In addition, the Sugar Industry has implemented green manure through the sowing of legume plants that return nitrogen to the soil naturally. Sugarcane cultivation is renewed every 5 years to maintain its yield, so that, in the ideal areas, this renewal is used to rest and nourish the soil with the sowing of a legume that takes between 6 and 8 months in the field.

Legumes are the only group of plants that can capture nitrogen from the air and incorporate it into their body. When they are mixed with the soil, they contribute organic matter that improves the texture and structure of the soil. In addition, it promotes the proliferation of microorganisms that are beneficial for crops.

Crop rotation also helps in pest control because, by exchanging the cane for legumes, the life cycle of the insects that feed on the sugar cane is broken.

Release of native fish into rivers

Another program implemented by the refineries is to enrich the fauna in the rivers. This activity called “stocking fish” aims to increase the population of native species in the rivers of the South of Guatemala. The Sugar Industry, with the support of the ICC, has released around 50,000 fingerlings or small fish into the rivers.

The Guatemalan Sugar Industry has planted 5.9 million trees to recover forests

Guatemalan Sugar Industry Reforestation Program

The Guatemalan Sugar Industry has planted 5.9 million trees from 2011 to date, as part of their reforestation plan in areas such as riverbanks and the upper part of the hydrographic basins, to improve the river’s water recharge capacity, and to transform the areas into biological corridors and also to contribute to the recovery and conservation of flora and fauna.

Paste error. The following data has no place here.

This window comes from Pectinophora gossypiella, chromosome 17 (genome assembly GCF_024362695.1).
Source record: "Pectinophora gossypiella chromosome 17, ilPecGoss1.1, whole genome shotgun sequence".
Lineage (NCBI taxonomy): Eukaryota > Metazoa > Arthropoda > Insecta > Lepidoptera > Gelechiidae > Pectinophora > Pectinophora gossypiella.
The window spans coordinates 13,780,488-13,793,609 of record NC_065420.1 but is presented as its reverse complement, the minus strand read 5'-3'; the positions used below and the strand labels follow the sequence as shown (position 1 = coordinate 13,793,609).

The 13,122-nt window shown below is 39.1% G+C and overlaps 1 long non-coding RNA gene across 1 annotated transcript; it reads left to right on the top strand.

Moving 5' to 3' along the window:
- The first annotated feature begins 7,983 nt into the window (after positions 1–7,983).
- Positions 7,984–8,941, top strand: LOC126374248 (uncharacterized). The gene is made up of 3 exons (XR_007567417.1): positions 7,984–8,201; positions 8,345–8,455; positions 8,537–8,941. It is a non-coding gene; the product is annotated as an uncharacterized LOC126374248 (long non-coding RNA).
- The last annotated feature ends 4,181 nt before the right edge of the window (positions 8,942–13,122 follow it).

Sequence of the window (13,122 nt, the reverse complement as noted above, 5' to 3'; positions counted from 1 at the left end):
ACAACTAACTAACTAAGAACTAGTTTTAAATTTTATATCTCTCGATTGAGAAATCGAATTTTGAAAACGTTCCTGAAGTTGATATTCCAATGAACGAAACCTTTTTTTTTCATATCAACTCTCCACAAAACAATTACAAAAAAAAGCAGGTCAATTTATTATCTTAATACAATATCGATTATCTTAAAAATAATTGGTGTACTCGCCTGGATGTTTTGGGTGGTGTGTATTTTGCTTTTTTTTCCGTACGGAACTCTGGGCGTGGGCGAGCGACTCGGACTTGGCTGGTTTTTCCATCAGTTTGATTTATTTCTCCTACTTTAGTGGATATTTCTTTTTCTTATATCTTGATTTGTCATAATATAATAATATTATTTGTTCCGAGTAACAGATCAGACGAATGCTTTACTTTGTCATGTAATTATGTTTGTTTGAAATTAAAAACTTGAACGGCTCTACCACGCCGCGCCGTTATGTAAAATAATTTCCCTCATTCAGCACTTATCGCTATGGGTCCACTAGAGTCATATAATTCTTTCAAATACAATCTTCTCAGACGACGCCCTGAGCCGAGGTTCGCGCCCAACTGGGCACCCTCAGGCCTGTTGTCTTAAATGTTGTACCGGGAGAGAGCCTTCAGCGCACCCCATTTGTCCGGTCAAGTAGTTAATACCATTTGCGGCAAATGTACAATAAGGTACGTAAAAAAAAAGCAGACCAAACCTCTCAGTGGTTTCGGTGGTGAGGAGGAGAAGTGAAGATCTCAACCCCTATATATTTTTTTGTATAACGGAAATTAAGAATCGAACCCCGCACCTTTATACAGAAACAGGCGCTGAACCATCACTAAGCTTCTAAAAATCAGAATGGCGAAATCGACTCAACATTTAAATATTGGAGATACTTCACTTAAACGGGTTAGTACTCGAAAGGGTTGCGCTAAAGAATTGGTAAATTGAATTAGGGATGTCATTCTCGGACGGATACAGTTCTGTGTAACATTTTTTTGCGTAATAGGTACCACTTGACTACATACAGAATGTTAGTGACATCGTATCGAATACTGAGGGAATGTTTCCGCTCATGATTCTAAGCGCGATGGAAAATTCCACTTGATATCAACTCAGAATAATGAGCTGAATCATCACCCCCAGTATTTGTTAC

Guatemalan Sugar Industry Reforestation program

The Reforestation Program, implemented by the Sugar Mills through the Private Institute for Climate Change Research -ICC-, has among its priorities the recovery and conservation of the hydrographic basins of the rivers that flow into the Pacific Ocean, in the face of climate change.

The program, in addition to recovering wetlands, water sources and riverbanks, has a factor of community involvement and support, since all the trees come from over a hundred local nurseries managed by the communities.

Guatemalan Sugar Industry Reforestation Program

In 2020 the Guatemalan Sugar Industry planted more than 818,000 trees, and in each region, native species are planted for conservation, energy and timber purposes, among them the species, Matilisguate, Puntero, Volador, Cedar, Mahogany, Palo Blanco, Mother Cacao and Plumillo.

The forest coverage study of the National Institute of Forests (INAB, 2019) reveals that between 2010 and 2016 forest coverage increased in the departments of the south of Guatemala in 37,857 hectares, equivalent to more than 25,800 soccer fields.